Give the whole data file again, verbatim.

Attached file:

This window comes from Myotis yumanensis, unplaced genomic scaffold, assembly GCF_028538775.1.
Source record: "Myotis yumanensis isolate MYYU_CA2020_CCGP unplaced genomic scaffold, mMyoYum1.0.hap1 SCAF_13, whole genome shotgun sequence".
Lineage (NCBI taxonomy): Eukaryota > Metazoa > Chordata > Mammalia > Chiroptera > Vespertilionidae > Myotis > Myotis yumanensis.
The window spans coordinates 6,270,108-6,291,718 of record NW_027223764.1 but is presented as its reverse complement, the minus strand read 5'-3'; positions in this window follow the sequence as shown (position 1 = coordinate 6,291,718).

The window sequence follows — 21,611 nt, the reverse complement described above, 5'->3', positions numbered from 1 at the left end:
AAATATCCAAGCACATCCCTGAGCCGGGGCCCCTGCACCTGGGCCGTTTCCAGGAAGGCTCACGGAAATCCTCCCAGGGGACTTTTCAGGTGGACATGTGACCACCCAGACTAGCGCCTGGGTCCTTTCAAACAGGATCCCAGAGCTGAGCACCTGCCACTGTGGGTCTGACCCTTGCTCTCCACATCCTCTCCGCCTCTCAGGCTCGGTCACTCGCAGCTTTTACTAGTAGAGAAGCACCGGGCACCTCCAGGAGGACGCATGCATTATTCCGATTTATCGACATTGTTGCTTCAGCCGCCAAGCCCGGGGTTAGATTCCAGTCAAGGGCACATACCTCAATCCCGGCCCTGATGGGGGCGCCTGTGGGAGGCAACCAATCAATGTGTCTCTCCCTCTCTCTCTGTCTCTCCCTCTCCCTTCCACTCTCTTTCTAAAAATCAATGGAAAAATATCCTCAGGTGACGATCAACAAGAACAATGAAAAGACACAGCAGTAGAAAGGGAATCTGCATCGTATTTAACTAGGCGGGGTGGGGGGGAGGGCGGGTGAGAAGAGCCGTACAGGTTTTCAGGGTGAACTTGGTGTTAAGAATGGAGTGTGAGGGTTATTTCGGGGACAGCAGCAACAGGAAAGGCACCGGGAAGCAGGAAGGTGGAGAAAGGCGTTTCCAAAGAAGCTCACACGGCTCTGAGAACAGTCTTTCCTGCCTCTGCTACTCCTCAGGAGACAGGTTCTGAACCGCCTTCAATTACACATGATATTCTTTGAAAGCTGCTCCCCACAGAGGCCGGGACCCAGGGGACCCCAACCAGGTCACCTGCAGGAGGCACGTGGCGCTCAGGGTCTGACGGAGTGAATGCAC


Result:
This window comes from Myotis yumanensis, unplaced genomic scaffold, assembly GCF_028538775.1.
Source record: "Myotis yumanensis isolate MYYU_CA2020_CCGP unplaced genomic scaffold, mMyoYum1.0.hap1 SCAF_13, whole genome shotgun sequence".
Lineage (NCBI taxonomy): Eukaryota > Metazoa > Chordata > Mammalia > Chiroptera > Vespertilionidae > Myotis > Myotis yumanensis.
The window spans coordinates 6,270,108-6,291,718 of record NW_027223764.1 but is presented as its reverse complement, the minus strand read 5'-3'; positions in this window follow the sequence as shown (position 1 = coordinate 6,291,718).

The window sequence follows — 21,611 nt, the reverse complement described above, 5'->3', positions numbered from 1 at the left end:
AAATATCCAAGCACATCCCTGAGCCGGGGCCCCTGCACCTGGGCCGTTTCCAGGAAGGCTCACGGAAATCCTCCCAGGGGACTTTTCAGGTGGACATGTGACCACCCAGACTAGCGCCTGGGTCCTTTCAAACAGGATCCCAGAGCTGAGCACCTGCCACTGTGGGTCTGACCCTTGCTCTCCACATCCTCTCCGCCTCTCAGGCTCGGTCACTCGCAGCTTTTACTAGTAGAGAAGCACCGGGCACCTCCAGGAGGACGCATGCATTATTCCGATTTATCGACATTGTTGCTTCAGCCGCCAAGCCCGGGGTTAGATTCCAGTCAAGGGCACATACCTCAATCCCGGCCCTGATGGGGGCGCCTGTGGGAGGCAACCAATCAATGTGTCTCTCCCTCTCTCTCTGTCTCTCCCTCTCCCTTCCACTCTCTTTCTAAAAATCAATGGAAAAATATCCTCAGGTGACGATCAACAAGAACAATGAAAAGACACAGCAGTAGAAAGGGAATCTGCATCGTATTTAACTAGGCGGGGTGGGGGGGAGGGCGGGTGAGAAGAGCCGTACAGGTTTTCAGGGTGAACTTGGTGTTAAGAATGGAGTGTGAGGGTTATTTCGGGGACAGCAGCAACAGGAAAGGCACCGGGAAGCAGGAAGGTGGAGAAAGGCGTTTCCAAAGAAGCTCACACGGCTCTGAGAACAGTCTTTCCTGCCTCTGCTACTCCTCAGGAGACAGGTTCTGAACCGCCTTCAATTACACATGATATTCTTTGAAAGCTGCTCCCCACAGAGGCCGGGACCCAGGGGACCCCAACCAGGTCACCTGCAGGAGGCACGTGGCGCTCAGGGTCTGACGGAGTGAATGCAC